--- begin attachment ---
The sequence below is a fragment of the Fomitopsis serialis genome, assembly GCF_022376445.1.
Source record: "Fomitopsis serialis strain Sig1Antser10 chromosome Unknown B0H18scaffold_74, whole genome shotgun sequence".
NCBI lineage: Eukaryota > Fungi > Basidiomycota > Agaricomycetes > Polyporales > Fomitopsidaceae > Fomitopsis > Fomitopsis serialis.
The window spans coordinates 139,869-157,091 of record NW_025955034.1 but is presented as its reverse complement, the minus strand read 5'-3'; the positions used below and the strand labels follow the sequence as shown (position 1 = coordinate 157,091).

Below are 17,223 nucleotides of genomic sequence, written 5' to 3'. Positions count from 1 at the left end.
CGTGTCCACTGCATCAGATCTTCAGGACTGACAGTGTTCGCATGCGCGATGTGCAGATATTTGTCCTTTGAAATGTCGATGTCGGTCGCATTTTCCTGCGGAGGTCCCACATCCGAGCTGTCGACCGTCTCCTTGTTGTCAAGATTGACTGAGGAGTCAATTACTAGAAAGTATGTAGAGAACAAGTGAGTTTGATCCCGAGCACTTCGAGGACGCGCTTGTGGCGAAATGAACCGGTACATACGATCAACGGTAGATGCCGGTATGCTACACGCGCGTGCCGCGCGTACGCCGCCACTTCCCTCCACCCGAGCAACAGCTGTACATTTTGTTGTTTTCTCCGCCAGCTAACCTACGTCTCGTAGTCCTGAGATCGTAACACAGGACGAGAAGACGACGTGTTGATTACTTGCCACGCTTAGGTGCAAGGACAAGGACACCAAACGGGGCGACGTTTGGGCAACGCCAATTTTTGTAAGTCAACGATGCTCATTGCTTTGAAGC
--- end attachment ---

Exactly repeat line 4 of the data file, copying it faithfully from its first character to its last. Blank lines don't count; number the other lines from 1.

The window spans coordinates 139,869-157,091 of record NW_025955034.1 but is presented as its reverse complement, the minus strand read 5'-3'; the positions used below and the strand labels follow the sequence as shown (position 1 = coordinate 157,091).